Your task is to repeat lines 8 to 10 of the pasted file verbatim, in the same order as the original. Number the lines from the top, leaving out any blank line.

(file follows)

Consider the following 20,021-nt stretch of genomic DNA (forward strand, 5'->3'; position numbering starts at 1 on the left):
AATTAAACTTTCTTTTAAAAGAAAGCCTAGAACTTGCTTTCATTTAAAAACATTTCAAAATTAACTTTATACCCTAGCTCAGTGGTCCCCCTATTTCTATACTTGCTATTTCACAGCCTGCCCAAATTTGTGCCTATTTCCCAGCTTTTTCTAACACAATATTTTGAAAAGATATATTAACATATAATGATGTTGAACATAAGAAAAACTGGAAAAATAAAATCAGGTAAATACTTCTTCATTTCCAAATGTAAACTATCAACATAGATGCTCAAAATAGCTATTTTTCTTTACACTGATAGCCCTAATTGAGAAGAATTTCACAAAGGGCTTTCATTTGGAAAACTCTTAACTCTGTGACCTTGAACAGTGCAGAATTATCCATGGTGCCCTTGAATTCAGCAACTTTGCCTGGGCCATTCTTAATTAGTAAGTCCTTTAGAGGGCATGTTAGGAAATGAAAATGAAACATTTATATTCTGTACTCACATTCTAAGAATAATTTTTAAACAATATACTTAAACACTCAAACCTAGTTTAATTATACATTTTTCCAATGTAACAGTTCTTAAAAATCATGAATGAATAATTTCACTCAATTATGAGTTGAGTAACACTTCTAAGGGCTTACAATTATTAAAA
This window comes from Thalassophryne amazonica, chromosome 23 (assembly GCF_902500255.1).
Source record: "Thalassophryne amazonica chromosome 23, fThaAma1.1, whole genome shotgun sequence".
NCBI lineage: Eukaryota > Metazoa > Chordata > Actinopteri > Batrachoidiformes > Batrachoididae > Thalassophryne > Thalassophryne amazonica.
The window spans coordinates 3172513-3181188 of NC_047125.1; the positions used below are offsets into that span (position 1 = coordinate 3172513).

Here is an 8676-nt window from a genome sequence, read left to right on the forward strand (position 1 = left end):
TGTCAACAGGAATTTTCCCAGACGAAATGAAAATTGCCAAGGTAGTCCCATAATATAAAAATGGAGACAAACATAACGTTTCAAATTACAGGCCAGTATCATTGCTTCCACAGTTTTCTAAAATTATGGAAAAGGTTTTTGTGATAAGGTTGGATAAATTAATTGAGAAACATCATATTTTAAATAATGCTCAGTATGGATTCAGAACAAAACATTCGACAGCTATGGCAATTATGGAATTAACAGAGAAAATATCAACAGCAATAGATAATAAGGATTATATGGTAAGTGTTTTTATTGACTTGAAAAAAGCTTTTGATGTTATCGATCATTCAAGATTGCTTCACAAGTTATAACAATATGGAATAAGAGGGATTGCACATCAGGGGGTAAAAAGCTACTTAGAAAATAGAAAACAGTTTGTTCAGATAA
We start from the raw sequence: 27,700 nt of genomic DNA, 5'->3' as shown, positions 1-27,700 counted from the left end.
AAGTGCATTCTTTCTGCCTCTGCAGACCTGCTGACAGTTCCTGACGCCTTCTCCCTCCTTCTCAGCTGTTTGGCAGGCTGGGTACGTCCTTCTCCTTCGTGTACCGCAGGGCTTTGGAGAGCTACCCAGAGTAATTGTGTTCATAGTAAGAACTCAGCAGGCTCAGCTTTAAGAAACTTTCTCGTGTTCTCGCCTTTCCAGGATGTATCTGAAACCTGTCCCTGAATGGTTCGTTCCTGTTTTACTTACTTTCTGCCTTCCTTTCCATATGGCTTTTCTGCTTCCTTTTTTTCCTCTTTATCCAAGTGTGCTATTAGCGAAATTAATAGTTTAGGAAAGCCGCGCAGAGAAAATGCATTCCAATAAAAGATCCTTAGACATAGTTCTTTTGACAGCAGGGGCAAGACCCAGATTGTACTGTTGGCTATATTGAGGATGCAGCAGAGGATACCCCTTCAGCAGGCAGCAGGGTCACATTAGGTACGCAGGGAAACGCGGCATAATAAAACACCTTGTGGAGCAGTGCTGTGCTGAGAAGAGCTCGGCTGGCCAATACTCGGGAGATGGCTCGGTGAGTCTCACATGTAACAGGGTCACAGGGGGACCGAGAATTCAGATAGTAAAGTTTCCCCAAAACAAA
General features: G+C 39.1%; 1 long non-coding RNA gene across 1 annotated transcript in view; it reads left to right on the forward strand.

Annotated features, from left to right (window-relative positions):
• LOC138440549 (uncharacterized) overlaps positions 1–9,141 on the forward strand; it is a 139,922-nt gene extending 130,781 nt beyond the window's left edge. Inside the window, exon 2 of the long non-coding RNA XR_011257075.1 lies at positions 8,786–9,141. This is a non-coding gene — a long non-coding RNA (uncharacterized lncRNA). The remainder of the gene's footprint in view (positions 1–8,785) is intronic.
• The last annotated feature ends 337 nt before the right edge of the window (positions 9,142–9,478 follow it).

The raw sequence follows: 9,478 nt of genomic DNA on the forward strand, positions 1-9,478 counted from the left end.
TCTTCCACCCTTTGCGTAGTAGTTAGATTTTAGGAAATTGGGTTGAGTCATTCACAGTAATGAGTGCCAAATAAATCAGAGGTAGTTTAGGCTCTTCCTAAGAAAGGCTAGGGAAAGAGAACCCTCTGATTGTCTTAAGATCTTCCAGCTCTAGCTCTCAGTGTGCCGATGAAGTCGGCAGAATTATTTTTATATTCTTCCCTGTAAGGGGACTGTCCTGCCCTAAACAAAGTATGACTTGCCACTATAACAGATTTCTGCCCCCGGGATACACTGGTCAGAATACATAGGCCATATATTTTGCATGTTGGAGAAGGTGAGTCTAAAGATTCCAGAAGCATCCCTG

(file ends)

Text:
TGTCAACAGGAATTTTCCCAGACGAAATGAAAATTGCCAAGGTAGTCCCATAATATAAAAATGGAGACAAACATAACGTTTCAAATTACAGGCCAGTATCATTGCTTCCACAGTTTTCTAAAATTATGGAAAAGGTTTTTGTGATAAGGTTGGATAAATTAATTGAGAAACATCATATTTTAAATAATGCTCAGTATGGATTCAGAACAAAACATTCGACAGCTATGGCAATTATGGAATTAACAGAGAAAATATCAACAGCAATAGATAATAAGGATTATATGGTAAGTGTTTTTATTGACTTGAAAAAAGCTTTTGATGTTATCGATCATTCAAGATTGCTTCACAAGTTATAACAATATGGAATAAGAGGGATTGCACATCAGGGGGTAAAAAGCTACTTAGAAAATAGAAAACAGTTTGTTCAGATAA
We start from the raw sequence: 27,700 nt of genomic DNA, 5'->3' as shown, positions 1-27,700 counted from the left end.
AAGTGCATTCTTTCTGCCTCTGCAGACCTGCTGACAGTTCCTGACGCCTTCTCCCTCCTTCTCAGCTGTTTGGCAGGCTGGGTACGTCCTTCTCCTTCGTGTACCGCAGGGCTTTGGAGAGCTACCCAGAGTAATTGTGTTCATAGTAAGAACTCAGCAGGCTCAGCTTTAAGAAACTTTCTCGTGTTCTCGCCTTTCCAGGATGTATCTGAAACCTGTCCCTGAATGGTTCGTTCCTGTTTTACTTACTTTCTGCCTTCCTTTCCATATGGCTTTTCTGCTTCCTTTTTTTCCTCTTTATCCAAGTGTGCTATTAGCGAAATTAATAGTTTAGGAAAGCCGCGCAGAGAAAATGCATTCCAATAAAAGATCCTTAGACATAGTTCTTTTGACAGCAGGGGCAAGACCCAGATTGTACTGTTGGCTATATTGAGGATGCAGCAGAGGATACCCCTTCAGCAGGCAGCAGGGTCACATTAGGTACGCAGGGAAACGCGGCATAATAAAACACCTTGTGGAGCAGTGCTGTGCTGAGAAGAGCTCGGCTGGCCAATACTCGGGAGATGGCTCGGTGAGTCTCACATGTAACAGGGTCACAGGGGGACCGAGAATTCAGATAGTAAAGTTTCCCCAAAACAAA